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10. Use coupons wisely

There are primarily two crowds when it comes to coupons: the first crowd says coupons aren’t worth the time you spend cutting them; the second crowd says coupons are always worth it because they save you money. However, there exists another crowd: the savvy couponers. Be discerning with coupons. It may not be practical for you to spend hours each week cutting them, but you should be on the lookout for coupons that save you a lot of money. Check out popular services like Groupon or Living Social to look for a coupon every time you’re about to spend money. It takes seconds and could save you a lot, especially on services like an oil change or a massage.

11. Review your card statements

Whether you use a credit card or a debit card, review your statements each month. It’s not uncommon for random or bogus charges to appear on your account. It’s easy to overlook these charges when you’re not checking your statement each month. If you have multiple cards, use a service like Personal Capital to link all your accounts. This way you can see all your transactions in one place for an easy review.

12. Start an emergency fund

Emergency funds are something you should set in place to avoid using a credit card in an emergency. When a crisis hits you don’t want to turn to a credit card and pile on the debt.  Debt can turn a crisis into a catastrophe. Dave Ramsey popularized the idea of having an emergency fund instead of a credit card. Dave recommends getting it to $1,000 quickly; however anything is better than nothing. Even if you can just put $50 or $100 in your emergency fund each month, you’re still making progress.

13. Use the 30-day rule

When you’re considering making a large purchase, use the 30-day rule. If you still want it just as much after 30 days, consider making the purchase. Often you’ll find that you no longer care about whatever it is you wanted. This eliminates spontaneous purchases made out of excitement or emotion.

14. Take it down a notch

Set your thermostat one degree cooler or warmer depending on the season you’re in. You will barely notice the difference and a month later you can do it again since you’ll be fully adjusted to the new temperature. According to the U.S. Department of Energy, you can save as much as 1% on your yearly heating bill for each degree.

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15. Don’t replace, repaint

If you’re planning to replace an item in your home, such as an appliance, cabinets or bathroom components; consider painting before replacing. If you’re only replacing it because of the appearance, painting may be your best bet. Anything from appliances and cabinets to sinks and bathtubs can be painted. You just have to buy the right paint. Always make this consideration before buying something new.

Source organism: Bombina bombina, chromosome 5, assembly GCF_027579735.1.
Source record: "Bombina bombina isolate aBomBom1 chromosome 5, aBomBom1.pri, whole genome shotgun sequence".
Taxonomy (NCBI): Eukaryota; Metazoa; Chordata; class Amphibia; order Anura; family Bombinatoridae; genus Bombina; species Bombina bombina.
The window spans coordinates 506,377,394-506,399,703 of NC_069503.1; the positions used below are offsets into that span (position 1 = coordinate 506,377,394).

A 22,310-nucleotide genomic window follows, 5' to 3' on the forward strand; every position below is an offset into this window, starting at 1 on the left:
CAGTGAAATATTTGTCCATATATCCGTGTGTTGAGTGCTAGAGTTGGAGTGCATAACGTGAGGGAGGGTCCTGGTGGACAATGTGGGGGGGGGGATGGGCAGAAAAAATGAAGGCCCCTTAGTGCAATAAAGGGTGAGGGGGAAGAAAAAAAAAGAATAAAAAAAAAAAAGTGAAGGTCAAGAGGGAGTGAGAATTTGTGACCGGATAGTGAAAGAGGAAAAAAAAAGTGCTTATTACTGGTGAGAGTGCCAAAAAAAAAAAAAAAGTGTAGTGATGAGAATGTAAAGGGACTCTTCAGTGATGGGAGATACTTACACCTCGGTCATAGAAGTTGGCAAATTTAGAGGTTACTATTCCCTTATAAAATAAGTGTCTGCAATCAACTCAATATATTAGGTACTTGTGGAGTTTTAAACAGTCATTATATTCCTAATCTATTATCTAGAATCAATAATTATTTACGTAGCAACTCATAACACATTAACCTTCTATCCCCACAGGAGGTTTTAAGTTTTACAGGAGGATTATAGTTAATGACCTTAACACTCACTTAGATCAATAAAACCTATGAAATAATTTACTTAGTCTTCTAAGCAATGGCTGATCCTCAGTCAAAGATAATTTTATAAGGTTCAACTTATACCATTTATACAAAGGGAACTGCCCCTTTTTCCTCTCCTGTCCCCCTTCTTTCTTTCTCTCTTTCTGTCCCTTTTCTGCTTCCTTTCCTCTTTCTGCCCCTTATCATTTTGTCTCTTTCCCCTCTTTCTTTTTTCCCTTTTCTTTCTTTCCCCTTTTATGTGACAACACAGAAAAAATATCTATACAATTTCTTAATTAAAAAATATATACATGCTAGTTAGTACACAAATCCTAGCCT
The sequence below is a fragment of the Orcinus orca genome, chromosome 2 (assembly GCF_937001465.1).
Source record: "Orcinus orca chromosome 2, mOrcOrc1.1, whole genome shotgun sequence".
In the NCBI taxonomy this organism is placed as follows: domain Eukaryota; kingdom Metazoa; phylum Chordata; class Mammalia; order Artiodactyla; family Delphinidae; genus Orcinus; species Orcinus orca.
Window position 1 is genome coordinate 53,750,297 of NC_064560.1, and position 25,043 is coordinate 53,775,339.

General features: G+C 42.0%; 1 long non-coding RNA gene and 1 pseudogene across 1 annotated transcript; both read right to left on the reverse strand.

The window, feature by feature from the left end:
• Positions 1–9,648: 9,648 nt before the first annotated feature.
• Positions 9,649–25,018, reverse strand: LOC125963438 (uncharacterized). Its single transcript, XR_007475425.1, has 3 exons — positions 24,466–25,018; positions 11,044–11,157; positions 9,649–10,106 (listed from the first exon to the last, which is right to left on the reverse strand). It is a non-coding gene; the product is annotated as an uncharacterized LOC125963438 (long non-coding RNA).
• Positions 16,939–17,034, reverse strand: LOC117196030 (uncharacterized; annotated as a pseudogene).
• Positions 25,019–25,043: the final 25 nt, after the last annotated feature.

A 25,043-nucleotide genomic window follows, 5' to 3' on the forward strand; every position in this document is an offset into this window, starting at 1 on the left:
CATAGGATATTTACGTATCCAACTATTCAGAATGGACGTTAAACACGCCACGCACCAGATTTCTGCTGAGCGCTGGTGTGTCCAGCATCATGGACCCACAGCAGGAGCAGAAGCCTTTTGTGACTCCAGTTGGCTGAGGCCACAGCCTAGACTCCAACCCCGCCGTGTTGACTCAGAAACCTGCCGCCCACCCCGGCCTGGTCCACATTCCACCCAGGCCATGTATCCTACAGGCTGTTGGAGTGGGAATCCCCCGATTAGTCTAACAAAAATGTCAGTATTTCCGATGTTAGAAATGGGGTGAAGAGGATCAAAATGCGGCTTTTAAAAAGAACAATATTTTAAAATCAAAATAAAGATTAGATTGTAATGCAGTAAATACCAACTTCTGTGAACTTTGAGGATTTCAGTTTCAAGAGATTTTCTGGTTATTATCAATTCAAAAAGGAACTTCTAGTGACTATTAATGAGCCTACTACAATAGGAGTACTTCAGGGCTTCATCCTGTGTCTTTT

16. Know your options

Home Depot and Lowes aren’t the only places to buy home items, just like Best Buy isn’t the only place to buy electronics. Know your local and online options. We almost all know to look online before deciding on a purchase, but you may also be surprised at your local options. Overstock, wholesale and liquidation stores are a few of the places you should check out. Sure they’re hit or miss, but when you find some deals that save you hundreds or thousands it will all be worth it. We were able to buy ceramic tile for less than half the price we previously found, just by walking into a wholesale store that we passed by every day.

17. Keep up with maintenance

Maintaining your home and your vehicle can save you thousands down the road. Regular oil changes, replacing air filters and checking tire pressure will all lead to savings in the future. Likewise, replacing your home filters, being aware of issues and quickly making needed repairs will save you some serious cash. Be mindful and pay attention to general maintenance. Staying on top of maintenance will stop other problems before they happen.

18. Reduce your interest rate

If you have credit card debt, you know interest can be a killer. Call your credit card company and ask for a lower rate. You don’t need some amazing reason to convince them. Many companies will simply lower it because you asked. It’s easier than you may think to negotiate with credit card companies. Often times, they are just happy you’re paying instead of filing for bankruptcy.

19. Give up the expensive habits

If you’re trying to save money, your habits may be working against you. For example, the cost of cigarettes and alcohol can be insane. If you don’t want to completely cut it out, try cutting back. Smoking one less pack of cigarettes each week can save you as much as $40/month depending on the state you live in. When you count the costs of your habits, it may open your eyes to another benefit of quitting.

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20. Get paid to spend

Maximize your credit card rewards by using the right card for your purchase. Some cards offer 5% cash back on gas, while others offer 6% cash back on groceries. Credit card rewards are a great way to earn while you spend, which in return, saves you money. It’s like putting a certain percentage of every purchase into a savings account.